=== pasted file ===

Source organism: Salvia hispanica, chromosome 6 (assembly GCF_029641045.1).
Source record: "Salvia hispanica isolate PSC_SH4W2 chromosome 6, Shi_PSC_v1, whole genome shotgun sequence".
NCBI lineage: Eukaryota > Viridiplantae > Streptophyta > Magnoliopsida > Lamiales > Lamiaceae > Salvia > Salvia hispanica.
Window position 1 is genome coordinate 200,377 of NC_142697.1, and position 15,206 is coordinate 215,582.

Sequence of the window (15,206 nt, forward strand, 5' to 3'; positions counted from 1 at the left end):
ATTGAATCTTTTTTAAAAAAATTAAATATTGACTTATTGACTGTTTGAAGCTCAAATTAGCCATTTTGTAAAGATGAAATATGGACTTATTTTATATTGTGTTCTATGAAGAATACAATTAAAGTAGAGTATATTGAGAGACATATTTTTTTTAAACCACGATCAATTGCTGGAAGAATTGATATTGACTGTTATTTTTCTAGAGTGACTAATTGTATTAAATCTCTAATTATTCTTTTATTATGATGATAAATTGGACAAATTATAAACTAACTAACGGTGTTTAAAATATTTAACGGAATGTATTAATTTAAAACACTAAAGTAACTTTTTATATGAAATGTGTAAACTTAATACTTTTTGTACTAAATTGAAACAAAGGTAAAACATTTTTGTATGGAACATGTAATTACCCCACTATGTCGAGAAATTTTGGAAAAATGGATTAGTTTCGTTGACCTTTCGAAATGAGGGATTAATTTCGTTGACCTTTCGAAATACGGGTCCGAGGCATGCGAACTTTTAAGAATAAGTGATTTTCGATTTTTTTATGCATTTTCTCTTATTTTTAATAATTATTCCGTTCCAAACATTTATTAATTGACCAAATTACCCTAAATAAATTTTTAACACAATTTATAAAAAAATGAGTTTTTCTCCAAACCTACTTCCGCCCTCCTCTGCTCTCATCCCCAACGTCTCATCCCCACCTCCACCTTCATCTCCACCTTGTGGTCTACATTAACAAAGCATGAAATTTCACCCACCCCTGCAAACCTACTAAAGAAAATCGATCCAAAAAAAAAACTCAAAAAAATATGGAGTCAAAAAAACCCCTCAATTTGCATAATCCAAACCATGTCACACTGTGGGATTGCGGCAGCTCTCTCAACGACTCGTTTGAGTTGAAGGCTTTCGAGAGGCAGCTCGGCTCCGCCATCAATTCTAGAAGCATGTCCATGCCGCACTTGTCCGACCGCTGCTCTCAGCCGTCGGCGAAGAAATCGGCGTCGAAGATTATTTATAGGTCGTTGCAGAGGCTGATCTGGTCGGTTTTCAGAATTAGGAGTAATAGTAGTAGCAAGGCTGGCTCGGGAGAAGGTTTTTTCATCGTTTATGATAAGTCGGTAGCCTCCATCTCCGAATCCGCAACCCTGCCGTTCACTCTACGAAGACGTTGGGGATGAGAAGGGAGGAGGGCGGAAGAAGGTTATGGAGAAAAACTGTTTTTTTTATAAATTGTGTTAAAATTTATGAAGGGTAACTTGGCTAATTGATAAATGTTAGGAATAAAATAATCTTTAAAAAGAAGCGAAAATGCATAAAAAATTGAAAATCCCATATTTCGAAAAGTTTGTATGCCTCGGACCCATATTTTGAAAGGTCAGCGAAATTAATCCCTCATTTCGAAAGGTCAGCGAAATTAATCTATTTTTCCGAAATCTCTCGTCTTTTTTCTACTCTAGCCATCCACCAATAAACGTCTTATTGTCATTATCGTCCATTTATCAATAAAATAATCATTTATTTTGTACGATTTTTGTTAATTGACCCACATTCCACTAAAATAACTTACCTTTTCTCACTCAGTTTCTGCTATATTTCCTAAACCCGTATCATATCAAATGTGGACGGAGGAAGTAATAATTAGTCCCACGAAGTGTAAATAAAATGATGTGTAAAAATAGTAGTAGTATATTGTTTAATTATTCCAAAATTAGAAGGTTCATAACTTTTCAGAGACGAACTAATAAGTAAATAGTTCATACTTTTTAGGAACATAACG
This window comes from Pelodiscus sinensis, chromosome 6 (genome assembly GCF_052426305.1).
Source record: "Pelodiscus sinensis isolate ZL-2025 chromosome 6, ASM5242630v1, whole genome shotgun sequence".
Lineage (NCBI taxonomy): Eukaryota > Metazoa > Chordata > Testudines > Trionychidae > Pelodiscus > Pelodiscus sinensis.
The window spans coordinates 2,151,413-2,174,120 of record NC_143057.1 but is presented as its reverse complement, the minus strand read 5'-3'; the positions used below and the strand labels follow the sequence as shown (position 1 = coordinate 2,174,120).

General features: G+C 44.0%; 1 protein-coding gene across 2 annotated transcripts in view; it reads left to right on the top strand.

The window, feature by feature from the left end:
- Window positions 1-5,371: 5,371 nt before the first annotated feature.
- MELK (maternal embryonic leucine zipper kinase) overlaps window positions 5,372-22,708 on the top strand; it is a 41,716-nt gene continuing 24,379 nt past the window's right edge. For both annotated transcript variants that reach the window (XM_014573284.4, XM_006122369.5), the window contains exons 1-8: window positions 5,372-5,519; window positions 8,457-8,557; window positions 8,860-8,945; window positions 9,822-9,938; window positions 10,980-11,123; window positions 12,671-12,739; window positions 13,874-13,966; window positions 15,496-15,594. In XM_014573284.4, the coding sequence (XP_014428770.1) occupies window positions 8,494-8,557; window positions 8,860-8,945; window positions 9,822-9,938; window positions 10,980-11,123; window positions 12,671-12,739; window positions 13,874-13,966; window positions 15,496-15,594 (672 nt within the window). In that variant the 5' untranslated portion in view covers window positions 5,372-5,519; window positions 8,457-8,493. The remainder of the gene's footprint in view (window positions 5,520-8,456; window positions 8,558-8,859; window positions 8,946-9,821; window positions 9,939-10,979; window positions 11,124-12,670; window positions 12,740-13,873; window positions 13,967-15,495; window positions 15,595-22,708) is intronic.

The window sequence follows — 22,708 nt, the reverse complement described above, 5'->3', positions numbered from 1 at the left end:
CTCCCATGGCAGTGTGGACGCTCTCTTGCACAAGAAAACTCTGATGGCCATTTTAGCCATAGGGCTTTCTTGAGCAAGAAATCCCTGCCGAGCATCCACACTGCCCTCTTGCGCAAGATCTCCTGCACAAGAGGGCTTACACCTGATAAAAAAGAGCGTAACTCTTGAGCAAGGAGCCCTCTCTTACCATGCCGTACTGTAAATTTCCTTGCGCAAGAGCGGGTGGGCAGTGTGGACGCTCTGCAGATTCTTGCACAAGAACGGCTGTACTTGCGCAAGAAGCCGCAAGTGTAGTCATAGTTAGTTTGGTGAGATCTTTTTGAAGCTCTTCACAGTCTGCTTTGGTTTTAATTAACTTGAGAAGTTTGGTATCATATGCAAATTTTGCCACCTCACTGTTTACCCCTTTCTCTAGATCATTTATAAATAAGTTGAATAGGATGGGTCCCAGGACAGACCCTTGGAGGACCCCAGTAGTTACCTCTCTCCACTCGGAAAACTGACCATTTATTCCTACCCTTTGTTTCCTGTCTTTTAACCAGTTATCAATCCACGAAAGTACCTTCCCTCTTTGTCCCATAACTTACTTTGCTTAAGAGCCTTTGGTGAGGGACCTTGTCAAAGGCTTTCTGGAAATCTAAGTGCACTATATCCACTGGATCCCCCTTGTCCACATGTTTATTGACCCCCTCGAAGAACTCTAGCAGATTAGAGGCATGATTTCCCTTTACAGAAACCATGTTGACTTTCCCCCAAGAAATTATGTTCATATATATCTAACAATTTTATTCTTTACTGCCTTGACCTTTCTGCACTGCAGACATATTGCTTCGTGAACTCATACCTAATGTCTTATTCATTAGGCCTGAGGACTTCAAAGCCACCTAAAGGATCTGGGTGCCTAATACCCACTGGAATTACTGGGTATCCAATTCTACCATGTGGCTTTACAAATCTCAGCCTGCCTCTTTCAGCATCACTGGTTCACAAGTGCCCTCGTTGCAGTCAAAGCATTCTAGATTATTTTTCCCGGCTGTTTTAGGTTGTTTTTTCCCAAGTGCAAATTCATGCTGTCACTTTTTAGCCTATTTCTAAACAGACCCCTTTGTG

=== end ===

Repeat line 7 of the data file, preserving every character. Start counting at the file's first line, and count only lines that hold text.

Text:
This window comes from Pelodiscus sinensis, chromosome 6 (genome assembly GCF_052426305.1).